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Old 07-11-2018, 11:31 AM
Burton LeGeyt Burton LeGeyt is offline
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Join Date: Nov 2010
Posts: 469

And last, a Cuban mahogany and Red spruce model CL. This one is a second guitar of mine for a wonderful guy from Germany. The hope is that it will be a good complement to his Lutz/Mahog CLM. The Red spruce is a monster piece of wood, I can't wait to hear it open up.

I've used Cuban Mahogany many times and have loved it every time. This is the only set I have had that is similar to the great sets that went around years ago- many sold by Brad Goodman I think. The depth and color in it are going to be phenomenal- I can't wait to see it pop!

I stretched myself on this rosette too. It looks pretty simple but I can't stress how much work went into getting it just right. I love the idea of small areas of complexity and detail on the guitar. And making my own herringbones has been a way for me to explore that. I've been wanting to go a bit deeper though and my idea was to stretch out the pattern- make it "grow" as it moves around the rosette. While, of course, keeping the points matched up. This to me is the sign of a handcrafted detail- even the old Martin herringbones don't maintain their pattern around the instrument.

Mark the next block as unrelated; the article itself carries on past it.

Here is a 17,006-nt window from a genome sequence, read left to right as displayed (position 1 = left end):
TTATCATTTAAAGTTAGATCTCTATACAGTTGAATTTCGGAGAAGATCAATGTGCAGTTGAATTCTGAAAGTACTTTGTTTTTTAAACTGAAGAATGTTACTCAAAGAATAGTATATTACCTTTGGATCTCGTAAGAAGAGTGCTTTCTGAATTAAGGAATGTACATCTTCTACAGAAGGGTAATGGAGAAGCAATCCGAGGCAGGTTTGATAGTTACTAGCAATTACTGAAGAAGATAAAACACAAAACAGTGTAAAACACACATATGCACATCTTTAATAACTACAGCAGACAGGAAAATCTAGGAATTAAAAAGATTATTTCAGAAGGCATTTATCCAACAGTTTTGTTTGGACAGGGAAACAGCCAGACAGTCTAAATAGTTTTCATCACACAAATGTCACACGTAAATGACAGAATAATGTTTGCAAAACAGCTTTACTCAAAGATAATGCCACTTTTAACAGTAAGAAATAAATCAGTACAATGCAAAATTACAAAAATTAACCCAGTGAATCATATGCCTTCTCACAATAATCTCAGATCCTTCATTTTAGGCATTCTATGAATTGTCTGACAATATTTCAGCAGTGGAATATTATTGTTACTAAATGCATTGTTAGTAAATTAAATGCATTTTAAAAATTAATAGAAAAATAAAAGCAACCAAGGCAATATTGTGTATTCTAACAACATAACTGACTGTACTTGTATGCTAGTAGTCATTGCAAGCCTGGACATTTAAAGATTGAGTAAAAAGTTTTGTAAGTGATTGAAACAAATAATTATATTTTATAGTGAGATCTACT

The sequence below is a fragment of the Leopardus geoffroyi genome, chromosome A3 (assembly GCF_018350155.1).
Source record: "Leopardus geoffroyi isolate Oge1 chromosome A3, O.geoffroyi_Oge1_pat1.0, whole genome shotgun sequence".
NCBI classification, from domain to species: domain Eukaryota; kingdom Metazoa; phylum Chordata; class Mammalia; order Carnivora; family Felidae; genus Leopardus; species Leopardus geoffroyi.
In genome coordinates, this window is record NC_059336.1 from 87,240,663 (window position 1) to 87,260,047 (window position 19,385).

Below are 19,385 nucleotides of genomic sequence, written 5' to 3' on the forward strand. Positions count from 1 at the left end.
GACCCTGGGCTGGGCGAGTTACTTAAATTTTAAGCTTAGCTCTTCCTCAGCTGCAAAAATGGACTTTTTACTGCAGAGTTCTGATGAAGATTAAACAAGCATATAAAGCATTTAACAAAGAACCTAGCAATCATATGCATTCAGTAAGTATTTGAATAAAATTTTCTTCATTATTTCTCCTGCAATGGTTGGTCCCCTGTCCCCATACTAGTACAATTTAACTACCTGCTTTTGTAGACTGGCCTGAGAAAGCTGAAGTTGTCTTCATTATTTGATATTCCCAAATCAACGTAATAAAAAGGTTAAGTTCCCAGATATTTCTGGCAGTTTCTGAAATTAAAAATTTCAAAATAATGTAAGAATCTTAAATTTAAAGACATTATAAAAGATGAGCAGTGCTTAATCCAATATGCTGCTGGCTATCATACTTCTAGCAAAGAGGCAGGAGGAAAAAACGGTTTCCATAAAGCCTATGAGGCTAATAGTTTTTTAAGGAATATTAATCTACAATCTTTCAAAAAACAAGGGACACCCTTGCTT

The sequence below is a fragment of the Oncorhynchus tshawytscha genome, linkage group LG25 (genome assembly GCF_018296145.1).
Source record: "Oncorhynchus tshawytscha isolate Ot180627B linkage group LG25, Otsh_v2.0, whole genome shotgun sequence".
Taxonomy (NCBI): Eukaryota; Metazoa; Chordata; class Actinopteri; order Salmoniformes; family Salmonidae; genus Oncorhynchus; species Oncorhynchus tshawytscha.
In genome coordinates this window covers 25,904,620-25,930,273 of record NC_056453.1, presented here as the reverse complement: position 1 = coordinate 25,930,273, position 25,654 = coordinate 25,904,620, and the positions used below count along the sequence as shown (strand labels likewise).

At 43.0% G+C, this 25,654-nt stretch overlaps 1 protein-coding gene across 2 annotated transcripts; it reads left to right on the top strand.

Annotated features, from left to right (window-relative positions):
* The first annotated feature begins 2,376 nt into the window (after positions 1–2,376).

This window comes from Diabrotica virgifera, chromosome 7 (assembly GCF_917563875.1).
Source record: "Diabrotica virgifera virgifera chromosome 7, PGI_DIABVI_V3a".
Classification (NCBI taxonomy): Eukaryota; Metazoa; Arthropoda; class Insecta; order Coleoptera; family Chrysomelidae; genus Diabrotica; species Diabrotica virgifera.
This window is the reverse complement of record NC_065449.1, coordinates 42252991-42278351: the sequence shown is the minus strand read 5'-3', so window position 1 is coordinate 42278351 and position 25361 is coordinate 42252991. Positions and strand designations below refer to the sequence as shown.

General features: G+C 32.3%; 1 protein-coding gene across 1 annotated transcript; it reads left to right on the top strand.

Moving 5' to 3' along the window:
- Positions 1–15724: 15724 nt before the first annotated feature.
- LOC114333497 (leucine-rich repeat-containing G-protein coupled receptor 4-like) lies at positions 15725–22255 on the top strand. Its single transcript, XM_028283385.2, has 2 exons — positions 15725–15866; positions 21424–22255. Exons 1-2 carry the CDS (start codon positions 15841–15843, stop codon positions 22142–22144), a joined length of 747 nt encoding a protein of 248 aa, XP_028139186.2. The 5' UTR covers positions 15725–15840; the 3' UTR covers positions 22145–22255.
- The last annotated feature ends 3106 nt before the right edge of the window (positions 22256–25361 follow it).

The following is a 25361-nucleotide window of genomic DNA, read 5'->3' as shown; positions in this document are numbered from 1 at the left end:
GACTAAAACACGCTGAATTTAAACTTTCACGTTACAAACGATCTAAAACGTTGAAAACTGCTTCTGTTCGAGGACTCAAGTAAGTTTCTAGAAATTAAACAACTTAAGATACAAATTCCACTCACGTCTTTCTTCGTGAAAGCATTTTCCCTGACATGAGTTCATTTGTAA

It took so much longer than I expected. I fully made the glue ups three times before I got one in the guitar that I was happy with. I'm sure it doesn't translate as that- I think most people will look at it and not even notice that it shifts. But, it does, and for the few who understand what went into it I hope I get a little tip of the hat I'm into it. Anytime I can reward deeper scrutiny of a detail I am happy.

Anyway- here it is:

WEB--mahog-back-plate by Burton LeGeyt, on Flickr

WEB--CL-rosette-second by Burton LeGeyt, on Flickr

WEB--CL-rosette-close by Burton LeGeyt, on Flickr
Boston, MA

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